Surface ablation: PRK, LASEK, and Epi-LASIK

Published on 08/03/2015 by admin

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Last modified 08/03/2015

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CHAPTER 25 Surface ablation


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Epidemiological considerations and terminology

The prevalence of myopia in Western populations is estimated at about 25%1. In some Asian populations it is as high as 70%–90%. According to some epidemiological evidence, the prevalence of myopia is increasing especially in Asia. Although the etiology of myopia is not quite clear, there is substantial evidence that both genetic and environmental factors play a role.

A crude estimate of the prevalence of hyperopia (≥3.0 diopters [D]) in Western populations provides a range of 5.8%–11.6%.

Photorefractive keratectomy (PRK) came into clinical practice at about 19902. In PRK the epithelium is abraded prior to excimer treatment. Toward the end of the decade, laser epithelial keratomileusis (LASEK) began to establish itself as an alternative surface procedure3. In LASEK, an epithelial flap is prepared manually, rolled up before the laser is applied, and then rolled back over the bare stroma after ablation. The most recent variant of surface ablation, epipolis (Greek for surface) LASIK (Epi-LASIK) was introduced in 20034. Epi-LASIK also involves the use of an epithelial flap, but the flap is prepared with a specialized microkeratome. In the course of the evolution of surface ablation techniques, the term advanced surface ablation (ASA), as distinct from the original PRK, has also been used.

Fundamental principles and goals of surgery

In myopia, the refractive power of the eye is greater than that required to focus a distant object on the fovea. Generally, this occurs because the corneal curvature is too steep or the eye too long. As a result, distant objects are focused in front of the retina and appear blurred. In hyperopia, the optical and/or anatomical conditions are reversed, with the refractive power of the eye too low, causing objects to focus behind the retina.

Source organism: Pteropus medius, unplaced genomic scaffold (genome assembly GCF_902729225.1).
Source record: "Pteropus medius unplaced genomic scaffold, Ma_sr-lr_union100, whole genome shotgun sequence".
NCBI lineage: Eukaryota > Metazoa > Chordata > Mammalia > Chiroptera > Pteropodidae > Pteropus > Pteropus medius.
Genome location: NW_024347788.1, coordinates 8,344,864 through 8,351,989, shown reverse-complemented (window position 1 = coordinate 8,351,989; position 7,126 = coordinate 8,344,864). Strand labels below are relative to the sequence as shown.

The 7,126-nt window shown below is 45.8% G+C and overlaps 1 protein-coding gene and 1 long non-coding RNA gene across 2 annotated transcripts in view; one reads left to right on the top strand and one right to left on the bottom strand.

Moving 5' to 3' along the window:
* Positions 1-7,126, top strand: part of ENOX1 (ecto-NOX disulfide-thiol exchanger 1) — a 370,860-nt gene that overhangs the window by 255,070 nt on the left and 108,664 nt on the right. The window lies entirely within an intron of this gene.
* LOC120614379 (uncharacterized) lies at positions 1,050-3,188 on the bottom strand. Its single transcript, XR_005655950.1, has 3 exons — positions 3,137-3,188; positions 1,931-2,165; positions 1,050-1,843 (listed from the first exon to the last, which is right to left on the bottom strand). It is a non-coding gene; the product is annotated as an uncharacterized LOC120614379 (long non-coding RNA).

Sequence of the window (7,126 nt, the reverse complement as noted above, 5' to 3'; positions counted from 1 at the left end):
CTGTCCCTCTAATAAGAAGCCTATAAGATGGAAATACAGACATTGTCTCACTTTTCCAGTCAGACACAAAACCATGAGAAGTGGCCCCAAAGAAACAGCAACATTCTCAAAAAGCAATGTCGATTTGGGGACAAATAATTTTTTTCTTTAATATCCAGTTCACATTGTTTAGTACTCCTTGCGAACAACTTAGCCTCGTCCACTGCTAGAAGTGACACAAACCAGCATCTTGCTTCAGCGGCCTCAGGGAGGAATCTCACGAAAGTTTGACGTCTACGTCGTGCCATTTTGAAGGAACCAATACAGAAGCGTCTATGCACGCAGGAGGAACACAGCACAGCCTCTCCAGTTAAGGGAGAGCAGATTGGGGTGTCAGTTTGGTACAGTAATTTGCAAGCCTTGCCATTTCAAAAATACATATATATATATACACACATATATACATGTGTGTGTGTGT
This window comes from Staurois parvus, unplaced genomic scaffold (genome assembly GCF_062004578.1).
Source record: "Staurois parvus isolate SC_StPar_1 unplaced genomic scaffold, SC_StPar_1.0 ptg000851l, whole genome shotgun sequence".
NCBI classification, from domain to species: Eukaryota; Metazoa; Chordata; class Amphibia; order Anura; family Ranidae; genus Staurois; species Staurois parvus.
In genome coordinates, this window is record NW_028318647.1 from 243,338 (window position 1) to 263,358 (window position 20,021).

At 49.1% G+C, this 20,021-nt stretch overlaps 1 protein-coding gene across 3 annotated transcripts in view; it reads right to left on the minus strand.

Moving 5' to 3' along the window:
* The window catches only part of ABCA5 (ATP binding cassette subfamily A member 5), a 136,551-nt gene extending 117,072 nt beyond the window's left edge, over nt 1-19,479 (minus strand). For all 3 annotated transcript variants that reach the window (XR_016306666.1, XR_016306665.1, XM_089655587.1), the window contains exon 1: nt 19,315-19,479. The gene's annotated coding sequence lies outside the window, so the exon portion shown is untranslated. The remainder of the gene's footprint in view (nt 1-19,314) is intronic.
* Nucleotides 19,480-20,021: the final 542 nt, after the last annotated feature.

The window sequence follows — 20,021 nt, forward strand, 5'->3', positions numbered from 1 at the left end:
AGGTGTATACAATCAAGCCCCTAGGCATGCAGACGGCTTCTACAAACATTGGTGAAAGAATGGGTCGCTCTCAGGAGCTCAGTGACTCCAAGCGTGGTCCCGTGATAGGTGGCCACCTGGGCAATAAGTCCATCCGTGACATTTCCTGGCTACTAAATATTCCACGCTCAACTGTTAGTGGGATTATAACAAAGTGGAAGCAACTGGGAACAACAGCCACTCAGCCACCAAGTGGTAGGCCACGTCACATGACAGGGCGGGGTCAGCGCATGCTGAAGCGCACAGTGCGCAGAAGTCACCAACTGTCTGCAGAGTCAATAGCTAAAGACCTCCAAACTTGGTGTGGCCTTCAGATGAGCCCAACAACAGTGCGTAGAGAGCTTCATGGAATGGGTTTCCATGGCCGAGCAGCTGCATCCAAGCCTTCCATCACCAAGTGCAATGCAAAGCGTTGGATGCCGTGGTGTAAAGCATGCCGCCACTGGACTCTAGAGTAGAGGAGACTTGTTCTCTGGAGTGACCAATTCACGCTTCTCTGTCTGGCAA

Treating the cornea with an excimer laser provides a practical, extraocular means of correcting refractive errors. In myopia, the cornea is ablated centrally, causing it to become flatter. Flattening the cornea reduces its optical power, thereby decreasing or eliminating myopia. In hyperopia, ablation is performed in the mid-periphery. This steepens the central cornea, thus increasing its power. In this way, a hyperopic refractive error can be corrected. By virtue of the biomechanical properties of the cornea, and because of different post-ablation epithelial healing patterns, it is easier and more predictable to flatten the cornea than to steepen it.

The goal of surgery is to enable the patient to function normally in daily life without spectacle or contact lens correction. Ideally, the entire refractive error is eliminated by the excimer procedure, but often a minor residual error remains, which generally is readily accepted by the patient. If, due to regression of effect or other complications, a significant residual error remains, a retreatment usually succeeds in alleviating the problem. In special circumstances, such as monovision correction in presbyopic myopes, the aim of surgery may be to correct the refractive error of one eye fully (distance vision), while under-correcting the fellow eye on purpose (near vision).

Operation techniques


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